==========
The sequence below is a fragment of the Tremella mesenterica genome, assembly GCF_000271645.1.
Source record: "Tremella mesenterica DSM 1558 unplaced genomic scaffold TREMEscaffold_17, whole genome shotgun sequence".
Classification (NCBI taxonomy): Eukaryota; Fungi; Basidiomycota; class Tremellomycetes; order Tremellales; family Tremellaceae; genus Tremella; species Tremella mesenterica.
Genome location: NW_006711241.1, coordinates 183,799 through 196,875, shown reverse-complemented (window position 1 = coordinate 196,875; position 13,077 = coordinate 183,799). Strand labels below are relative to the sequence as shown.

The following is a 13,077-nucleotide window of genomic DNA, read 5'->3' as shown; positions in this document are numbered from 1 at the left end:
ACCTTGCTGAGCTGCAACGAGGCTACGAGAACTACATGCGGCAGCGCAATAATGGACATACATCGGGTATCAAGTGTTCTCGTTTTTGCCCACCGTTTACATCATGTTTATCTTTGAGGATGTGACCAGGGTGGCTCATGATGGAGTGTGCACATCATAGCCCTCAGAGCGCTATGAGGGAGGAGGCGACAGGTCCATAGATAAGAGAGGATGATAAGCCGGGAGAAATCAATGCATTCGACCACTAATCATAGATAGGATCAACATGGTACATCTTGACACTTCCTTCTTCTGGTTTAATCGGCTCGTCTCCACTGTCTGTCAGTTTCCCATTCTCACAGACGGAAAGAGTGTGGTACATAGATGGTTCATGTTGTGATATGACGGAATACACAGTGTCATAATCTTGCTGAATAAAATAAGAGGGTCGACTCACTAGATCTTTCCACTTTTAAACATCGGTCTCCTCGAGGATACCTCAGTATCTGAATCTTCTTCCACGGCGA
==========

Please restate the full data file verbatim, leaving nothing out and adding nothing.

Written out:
The sequence below is a fragment of the Tremella mesenterica genome, assembly GCF_000271645.1.
Source record: "Tremella mesenterica DSM 1558 unplaced genomic scaffold TREMEscaffold_17, whole genome shotgun sequence".
Classification (NCBI taxonomy): Eukaryota; Fungi; Basidiomycota; class Tremellomycetes; order Tremellales; family Tremellaceae; genus Tremella; species Tremella mesenterica.
Genome location: NW_006711241.1, coordinates 183,799 through 196,875, shown reverse-complemented (window position 1 = coordinate 196,875; position 13,077 = coordinate 183,799). Strand labels below are relative to the sequence as shown.

The following is a 13,077-nucleotide window of genomic DNA, read 5'->3' as shown; positions in this document are numbered from 1 at the left end:
ACCTTGCTGAGCTGCAACGAGGCTACGAGAACTACATGCGGCAGCGCAATAATGGACATACATCGGGTATCAAGTGTTCTCGTTTTTGCCCACCGTTTACATCATGTTTATCTTTGAGGATGTGACCAGGGTGGCTCATGATGGAGTGTGCACATCATAGCCCTCAGAGCGCTATGAGGGAGGAGGCGACAGGTCCATAGATAAGAGAGGATGATAAGCCGGGAGAAATCAATGCATTCGACCACTAATCATAGATAGGATCAACATGGTACATCTTGACACTTCCTTCTTCTGGTTTAATCGGCTCGTCTCCACTGTCTGTCAGTTTCCCATTCTCACAGACGGAAAGAGTGTGGTACATAGATGGTTCATGTTGTGATATGACGGAATACACAGTGTCATAATCTTGCTGAATAAAATAAGAGGGTCGACTCACTAGATCTTTCCACTTTTAAACATCGGTCTCCTCGAGGATACCTCAGTATCTGAATCTTCTTCCACGGCGA